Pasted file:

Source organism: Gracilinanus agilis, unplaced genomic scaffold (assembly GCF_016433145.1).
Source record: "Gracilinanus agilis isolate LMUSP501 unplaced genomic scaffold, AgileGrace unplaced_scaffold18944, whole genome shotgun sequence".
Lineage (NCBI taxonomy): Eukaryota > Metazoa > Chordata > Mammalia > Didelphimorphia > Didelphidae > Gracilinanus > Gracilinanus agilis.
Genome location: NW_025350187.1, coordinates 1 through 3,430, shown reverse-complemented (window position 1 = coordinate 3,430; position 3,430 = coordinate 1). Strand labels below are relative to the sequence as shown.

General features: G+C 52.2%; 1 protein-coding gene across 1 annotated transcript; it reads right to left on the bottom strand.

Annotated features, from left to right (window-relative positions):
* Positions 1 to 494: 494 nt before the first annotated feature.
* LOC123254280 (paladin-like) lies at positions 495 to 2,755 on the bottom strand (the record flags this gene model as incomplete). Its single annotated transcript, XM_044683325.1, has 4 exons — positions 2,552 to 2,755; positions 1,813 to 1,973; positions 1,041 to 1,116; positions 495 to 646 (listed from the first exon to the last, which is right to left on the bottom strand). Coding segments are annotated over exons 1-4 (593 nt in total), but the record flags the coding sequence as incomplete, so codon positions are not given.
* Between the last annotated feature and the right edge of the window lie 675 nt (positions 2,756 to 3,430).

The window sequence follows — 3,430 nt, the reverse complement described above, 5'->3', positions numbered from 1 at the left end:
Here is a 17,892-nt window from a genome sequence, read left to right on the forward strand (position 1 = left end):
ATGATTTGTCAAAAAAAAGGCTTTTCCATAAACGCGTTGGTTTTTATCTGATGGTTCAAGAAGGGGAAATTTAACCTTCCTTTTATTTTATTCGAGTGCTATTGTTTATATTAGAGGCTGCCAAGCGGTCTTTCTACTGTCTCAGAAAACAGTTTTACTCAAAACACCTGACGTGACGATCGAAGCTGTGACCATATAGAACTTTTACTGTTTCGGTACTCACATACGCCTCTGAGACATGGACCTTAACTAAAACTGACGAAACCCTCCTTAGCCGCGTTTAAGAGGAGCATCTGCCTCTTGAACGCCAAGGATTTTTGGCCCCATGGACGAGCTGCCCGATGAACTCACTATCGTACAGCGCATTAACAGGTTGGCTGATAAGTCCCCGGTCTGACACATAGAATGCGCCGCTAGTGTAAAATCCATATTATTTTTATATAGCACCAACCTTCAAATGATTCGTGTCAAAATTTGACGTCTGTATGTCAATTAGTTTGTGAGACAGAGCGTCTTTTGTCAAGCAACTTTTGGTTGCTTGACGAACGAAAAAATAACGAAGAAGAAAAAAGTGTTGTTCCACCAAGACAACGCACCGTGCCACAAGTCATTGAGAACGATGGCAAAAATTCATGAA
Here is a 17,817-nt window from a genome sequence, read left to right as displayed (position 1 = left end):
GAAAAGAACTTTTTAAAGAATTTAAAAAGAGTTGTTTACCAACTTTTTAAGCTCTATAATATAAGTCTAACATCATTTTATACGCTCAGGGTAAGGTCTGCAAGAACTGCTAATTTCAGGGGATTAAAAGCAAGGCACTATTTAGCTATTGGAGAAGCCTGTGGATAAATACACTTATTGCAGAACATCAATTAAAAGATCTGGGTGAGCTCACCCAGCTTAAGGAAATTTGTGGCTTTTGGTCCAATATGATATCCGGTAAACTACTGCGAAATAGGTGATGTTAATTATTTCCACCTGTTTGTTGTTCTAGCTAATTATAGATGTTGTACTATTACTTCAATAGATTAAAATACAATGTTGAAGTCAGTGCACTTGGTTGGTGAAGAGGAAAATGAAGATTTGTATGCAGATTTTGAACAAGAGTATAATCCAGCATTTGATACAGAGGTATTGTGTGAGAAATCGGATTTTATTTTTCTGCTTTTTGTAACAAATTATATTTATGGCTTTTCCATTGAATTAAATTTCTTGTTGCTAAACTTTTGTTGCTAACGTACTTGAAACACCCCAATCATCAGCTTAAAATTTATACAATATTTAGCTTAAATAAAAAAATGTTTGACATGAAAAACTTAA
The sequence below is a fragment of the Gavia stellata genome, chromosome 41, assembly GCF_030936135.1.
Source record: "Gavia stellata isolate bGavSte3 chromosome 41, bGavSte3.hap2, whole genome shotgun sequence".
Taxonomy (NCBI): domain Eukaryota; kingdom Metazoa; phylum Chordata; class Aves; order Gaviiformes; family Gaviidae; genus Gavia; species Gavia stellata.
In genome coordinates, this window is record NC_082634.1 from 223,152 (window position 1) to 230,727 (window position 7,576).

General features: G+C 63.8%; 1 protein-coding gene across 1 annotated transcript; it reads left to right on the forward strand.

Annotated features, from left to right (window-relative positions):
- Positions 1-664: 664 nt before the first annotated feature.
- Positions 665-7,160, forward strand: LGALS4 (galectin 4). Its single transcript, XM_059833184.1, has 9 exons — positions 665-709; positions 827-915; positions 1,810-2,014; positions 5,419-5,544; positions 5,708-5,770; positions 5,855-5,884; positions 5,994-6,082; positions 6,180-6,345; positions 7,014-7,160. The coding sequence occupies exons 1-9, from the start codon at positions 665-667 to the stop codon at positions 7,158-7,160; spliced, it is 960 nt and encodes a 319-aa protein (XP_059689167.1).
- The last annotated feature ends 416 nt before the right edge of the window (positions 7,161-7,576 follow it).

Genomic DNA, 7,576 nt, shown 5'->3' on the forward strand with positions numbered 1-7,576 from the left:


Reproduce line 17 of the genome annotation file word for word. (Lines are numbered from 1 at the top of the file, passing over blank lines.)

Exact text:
Taxonomy (NCBI): domain Eukaryota; kingdom Metazoa; phylum Chordata; class Aves; order Gaviiformes; family Gaviidae; genus Gavia; species Gavia stellata.